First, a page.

© The Financial Times Ltd 2016 FT and 'Financial Times' are trademarks of The Financial Times Ltd.
May 30, 2011 12:13 am
For aspiring entrepreneurs navigating an MBA programme while launching a business can be the perfect lesson in management.
Pursuing a venture alongside a rigorous full-time curriculum comes with its own set of rules, however. Instead of attending sought-after and time-consuming recruitment events entrepreneurs are nurturing their fledgling businesses, while the student-professor relationship assumes a more important mentoring aspect.
In order to launch an online identity management company while studying at Insead, Paris, MBA student Tom Eilon created a set of objectives: including not panicking during exams and working at his start-up. “If you don’t prioritise you can be busy all year and not get anything out of it.” On the other hand, grades were a lower priority: “I’m not here to get the top mark in the year,” he says.
Networking with classmates, a staple of the MBA experience, must also take a back seat. Uzi Shmilovici at the University of Chicago Booth School of Business says he rarely spends time socialising with fellow students.
“As an entrepreneur you want to work 24 hours a day and it’s very hard to balance that with school,” says Mr Shmilovici, whose company builds software for small businesses.
Financial uncertainty creates pressure too: unlike their peers entering corporate jobs, entrepreneurs do not have a guaranteed income on graduation. So it can be difficult to resist the traditional MBA career path.
Clemens Raemy, a 28-year-old co-founder of an online site that helps people to find taxis safely in South America, says it is hard to resist the pull of a career when those around you are taking jobs. He founded the company with three other Harvard Business School students, but they took finance jobs in their second year. “A lot of people like the idea of starting something, but it’s very tough to follow through ... with offers from banks and consulting,” says Mr Raemy, who works with new partners.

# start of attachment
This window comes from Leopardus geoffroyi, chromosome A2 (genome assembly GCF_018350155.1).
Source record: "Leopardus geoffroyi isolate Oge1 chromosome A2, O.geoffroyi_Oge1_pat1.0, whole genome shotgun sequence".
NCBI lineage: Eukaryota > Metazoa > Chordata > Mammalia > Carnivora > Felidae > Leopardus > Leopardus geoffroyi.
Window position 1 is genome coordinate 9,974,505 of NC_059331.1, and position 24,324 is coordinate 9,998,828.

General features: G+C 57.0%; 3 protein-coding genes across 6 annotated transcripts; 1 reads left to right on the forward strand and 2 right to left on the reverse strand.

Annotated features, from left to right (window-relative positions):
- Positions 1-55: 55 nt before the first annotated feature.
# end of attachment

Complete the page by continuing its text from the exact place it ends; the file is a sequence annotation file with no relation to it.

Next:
Despite the challenges, professors say more students are sticking to their own ventures after an MBA programme. “Being an entrepreneur is now a valid career path,” says Jim Pulcrano, executive director at IMD Lausanne. Ten years ago, he says, “the reason you [pursued] entrepreneurship was because you couldn’t get a real job”.
For their part, business schools are offering practical tools. At IE Business School in Madrid, students are encouraged to target their elective courses with their entrepreneurial idea in mind. After core classes, including a mandatory class on entrepreneurial management that helps them devise a business plan, students can choose from courses aimed at helping them to launch their venture. The most feasible ideas are selected to be part of IE’s Venture Lab, which gives access to outside mentors and hands-on training.
Saras Sarasvathy, a professor at Darden School of Business at the University of Virginia, uses the Starting New Ventures course to simulate the life of an entrepreneur. Participants are encouraged to involve spouses and partners. Students need to learn to launch a business alongside other distractions just as they would during a full-time job, says Prof Sarasvathy.
As options expand, schools are becoming known for their entrepreneurship offerings alongside established tracks. “People apply to Chicago to do entrepreneurship, I don’t think that happened 10 years ago,” says Steven Kaplan, entrepreneurship and finance professor at Chicago Booth. The entrepreneurship concentration started in 1988 and enrolment has tripled in the past 15 years, with 300 of the 581-strong cohort graduating with the concentration in 2010.
. . .
Some schools see their role as teaching entrepreneurship within the scope of an MBA. At IMD, entrepreneurship courses are mandatory; chief executives need some exposure to entrepreneurial thinking, explains Mr Pulcrano. Only a handful of graduates pursue entrepreneurship, he says. “It sounds really sexy but they don’t understand the 18-hour days and what it’s like going without a salary.” He advises some students to gain corporate experience before starting a business.
However, fledgling entrepreneurs do find their MBA can be used immediately – testing concepts for example. “For entrepreneurs, especially, it’s not about the [MBA] title,” says Mr Shmilovici.
Copyright The Financial Times Limited 2016. You may share using our article tools.
Please don't cut articles from FT.com and redistribute by email or post to the web.